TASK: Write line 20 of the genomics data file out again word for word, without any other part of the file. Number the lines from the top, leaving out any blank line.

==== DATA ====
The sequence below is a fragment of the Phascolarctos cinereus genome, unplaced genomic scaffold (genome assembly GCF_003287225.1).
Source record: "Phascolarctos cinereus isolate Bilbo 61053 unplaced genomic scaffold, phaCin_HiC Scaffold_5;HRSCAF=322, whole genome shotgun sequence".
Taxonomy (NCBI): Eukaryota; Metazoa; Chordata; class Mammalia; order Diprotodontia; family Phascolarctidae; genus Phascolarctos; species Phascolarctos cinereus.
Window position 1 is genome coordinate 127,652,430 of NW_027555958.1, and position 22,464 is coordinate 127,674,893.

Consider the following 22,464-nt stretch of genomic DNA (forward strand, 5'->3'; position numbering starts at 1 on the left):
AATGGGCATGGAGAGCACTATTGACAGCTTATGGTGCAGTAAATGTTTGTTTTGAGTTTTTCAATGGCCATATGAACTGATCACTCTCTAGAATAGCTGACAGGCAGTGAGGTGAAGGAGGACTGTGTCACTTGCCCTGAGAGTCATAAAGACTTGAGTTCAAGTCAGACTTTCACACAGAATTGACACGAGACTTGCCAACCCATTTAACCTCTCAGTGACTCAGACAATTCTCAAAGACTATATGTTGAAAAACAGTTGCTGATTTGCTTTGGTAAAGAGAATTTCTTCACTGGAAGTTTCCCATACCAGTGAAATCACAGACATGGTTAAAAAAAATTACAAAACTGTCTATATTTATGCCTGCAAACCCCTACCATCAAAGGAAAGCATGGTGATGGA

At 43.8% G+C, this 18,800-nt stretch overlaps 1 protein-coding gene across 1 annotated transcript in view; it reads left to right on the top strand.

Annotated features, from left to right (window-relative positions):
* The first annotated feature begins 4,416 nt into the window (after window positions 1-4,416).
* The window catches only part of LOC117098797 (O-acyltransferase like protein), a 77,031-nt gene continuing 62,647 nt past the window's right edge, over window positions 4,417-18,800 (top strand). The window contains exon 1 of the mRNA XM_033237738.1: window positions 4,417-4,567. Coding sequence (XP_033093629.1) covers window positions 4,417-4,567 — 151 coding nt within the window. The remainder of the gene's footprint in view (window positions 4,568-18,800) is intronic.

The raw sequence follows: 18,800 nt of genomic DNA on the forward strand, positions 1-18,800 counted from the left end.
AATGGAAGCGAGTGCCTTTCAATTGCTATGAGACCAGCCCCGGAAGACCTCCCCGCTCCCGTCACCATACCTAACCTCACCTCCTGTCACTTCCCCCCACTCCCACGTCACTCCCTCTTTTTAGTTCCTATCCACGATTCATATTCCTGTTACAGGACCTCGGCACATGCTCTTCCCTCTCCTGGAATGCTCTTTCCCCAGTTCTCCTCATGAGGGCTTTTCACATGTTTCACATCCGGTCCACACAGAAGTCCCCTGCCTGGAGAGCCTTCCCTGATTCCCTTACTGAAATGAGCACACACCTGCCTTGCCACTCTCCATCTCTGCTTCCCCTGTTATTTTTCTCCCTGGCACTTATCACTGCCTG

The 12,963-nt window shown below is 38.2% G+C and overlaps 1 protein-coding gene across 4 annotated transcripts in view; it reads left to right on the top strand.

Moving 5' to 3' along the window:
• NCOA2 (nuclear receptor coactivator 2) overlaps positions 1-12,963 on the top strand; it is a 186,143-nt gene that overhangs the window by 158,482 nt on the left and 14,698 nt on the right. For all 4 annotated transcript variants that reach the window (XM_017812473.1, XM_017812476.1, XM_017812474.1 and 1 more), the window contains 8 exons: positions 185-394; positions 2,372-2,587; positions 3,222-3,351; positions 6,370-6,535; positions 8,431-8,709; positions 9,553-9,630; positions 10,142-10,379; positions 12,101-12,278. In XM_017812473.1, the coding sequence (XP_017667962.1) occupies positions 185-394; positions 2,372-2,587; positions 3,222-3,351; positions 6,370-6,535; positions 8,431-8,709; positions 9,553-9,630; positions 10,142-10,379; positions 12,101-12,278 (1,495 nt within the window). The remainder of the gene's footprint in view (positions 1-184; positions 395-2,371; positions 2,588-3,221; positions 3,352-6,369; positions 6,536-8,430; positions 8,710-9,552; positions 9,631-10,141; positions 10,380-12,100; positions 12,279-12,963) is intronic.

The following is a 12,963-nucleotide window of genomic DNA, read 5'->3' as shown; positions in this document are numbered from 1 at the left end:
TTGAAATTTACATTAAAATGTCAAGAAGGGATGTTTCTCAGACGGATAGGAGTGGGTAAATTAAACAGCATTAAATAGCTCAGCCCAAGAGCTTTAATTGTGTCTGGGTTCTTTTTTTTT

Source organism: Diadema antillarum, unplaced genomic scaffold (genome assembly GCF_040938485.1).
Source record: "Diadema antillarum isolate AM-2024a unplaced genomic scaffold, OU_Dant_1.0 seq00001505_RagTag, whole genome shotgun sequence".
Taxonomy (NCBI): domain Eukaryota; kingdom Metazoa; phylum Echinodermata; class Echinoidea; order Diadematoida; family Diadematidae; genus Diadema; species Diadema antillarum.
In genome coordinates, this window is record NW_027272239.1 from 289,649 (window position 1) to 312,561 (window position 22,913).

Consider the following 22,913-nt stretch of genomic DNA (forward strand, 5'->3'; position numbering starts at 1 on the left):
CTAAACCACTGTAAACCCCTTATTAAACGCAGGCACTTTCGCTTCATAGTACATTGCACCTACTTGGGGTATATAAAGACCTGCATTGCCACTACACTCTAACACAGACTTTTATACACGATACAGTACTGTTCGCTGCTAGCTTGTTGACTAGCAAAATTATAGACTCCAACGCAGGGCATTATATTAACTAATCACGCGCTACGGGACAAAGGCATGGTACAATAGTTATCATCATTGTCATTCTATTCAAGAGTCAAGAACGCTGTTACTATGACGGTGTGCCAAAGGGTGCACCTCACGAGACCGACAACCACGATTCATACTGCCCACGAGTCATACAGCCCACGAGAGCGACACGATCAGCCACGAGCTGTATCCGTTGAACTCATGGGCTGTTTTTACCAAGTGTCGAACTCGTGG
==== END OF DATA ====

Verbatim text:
Taxonomy (NCBI): domain Eukaryota; kingdom Metazoa; phylum Echinodermata; class Echinoidea; order Diadematoida; family Diadematidae; genus Diadema; species Diadema antillarum.